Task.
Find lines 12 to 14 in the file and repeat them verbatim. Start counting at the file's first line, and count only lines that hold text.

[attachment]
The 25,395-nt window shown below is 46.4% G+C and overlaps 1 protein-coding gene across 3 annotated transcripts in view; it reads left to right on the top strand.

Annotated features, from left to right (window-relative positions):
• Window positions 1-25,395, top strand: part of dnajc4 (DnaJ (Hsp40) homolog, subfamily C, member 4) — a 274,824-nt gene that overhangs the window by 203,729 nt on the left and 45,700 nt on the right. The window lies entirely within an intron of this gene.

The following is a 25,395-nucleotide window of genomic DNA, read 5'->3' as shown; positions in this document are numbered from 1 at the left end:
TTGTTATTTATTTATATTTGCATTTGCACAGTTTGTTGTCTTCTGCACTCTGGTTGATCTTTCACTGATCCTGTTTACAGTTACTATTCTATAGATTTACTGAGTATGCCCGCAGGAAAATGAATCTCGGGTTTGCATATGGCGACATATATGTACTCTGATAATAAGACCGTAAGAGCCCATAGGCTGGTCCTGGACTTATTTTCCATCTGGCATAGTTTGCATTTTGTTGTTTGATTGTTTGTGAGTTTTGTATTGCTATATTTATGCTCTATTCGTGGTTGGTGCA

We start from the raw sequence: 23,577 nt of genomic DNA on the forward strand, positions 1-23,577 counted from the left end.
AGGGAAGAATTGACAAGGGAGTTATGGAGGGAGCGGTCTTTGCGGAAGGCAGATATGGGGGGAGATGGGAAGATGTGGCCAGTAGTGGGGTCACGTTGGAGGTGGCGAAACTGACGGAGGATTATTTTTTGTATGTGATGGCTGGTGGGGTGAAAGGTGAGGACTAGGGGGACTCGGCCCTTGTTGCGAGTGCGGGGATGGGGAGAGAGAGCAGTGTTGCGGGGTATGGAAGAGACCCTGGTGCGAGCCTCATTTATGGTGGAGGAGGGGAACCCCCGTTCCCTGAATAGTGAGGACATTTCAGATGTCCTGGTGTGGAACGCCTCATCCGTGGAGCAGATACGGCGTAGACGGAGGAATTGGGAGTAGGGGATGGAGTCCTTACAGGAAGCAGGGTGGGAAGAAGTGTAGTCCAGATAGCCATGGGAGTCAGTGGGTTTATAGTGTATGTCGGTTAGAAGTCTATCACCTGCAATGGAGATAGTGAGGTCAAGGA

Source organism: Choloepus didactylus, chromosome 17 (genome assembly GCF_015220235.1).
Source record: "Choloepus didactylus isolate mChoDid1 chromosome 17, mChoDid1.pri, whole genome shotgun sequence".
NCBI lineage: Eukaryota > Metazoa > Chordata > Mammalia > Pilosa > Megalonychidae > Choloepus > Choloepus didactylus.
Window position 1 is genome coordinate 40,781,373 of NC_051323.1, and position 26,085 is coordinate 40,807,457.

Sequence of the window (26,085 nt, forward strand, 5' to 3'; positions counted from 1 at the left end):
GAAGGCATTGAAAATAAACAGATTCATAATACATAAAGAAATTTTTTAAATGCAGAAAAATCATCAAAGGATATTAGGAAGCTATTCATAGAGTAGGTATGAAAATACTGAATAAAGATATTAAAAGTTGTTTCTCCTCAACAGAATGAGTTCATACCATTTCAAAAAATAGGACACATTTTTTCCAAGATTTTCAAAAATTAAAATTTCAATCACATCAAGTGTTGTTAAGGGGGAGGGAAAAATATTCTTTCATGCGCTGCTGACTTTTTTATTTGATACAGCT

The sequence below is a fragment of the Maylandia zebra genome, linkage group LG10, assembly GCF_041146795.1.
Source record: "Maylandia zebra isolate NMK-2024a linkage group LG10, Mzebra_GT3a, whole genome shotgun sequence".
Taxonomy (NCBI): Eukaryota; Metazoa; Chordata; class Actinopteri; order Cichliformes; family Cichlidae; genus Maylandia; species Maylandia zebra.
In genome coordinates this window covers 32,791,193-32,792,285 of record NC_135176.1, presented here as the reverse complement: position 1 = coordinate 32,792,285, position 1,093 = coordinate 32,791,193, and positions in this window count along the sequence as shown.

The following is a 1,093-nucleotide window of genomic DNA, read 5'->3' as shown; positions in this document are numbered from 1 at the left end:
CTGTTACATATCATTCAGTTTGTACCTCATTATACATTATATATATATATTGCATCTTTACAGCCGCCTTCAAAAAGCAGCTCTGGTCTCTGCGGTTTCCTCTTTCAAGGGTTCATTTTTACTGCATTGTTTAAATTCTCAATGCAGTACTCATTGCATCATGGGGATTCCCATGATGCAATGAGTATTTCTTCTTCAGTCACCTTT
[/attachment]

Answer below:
Sequence of the window (26,085 nt, forward strand, 5' to 3'; positions counted from 1 at the left end):
GAAGGCATTGAAAATAAACAGATTCATAATACATAAAGAAATTTTTTAAATGCAGAAAAATCATCAAAGGATATTAGGAAGCTATTCATAGAGTAGGTATGAAAATACTGAATAAAGATATTAAAAGTTGTTTCTCCTCAACAGAATGAGTTCATACCATTTCAAAAAATAGGACACATTTTTTCCAAGATTTTCAAAAATTAAAATTTCAATCACATCAAGTGTTGTTAAGGGGGAGGGAAAAATATTCTTTCATGCGCTGCTGACTTTTTTATTTGATACAGCT

The sequence below is a fragment of the Maylandia zebra genome, linkage group LG10, assembly GCF_041146795.1.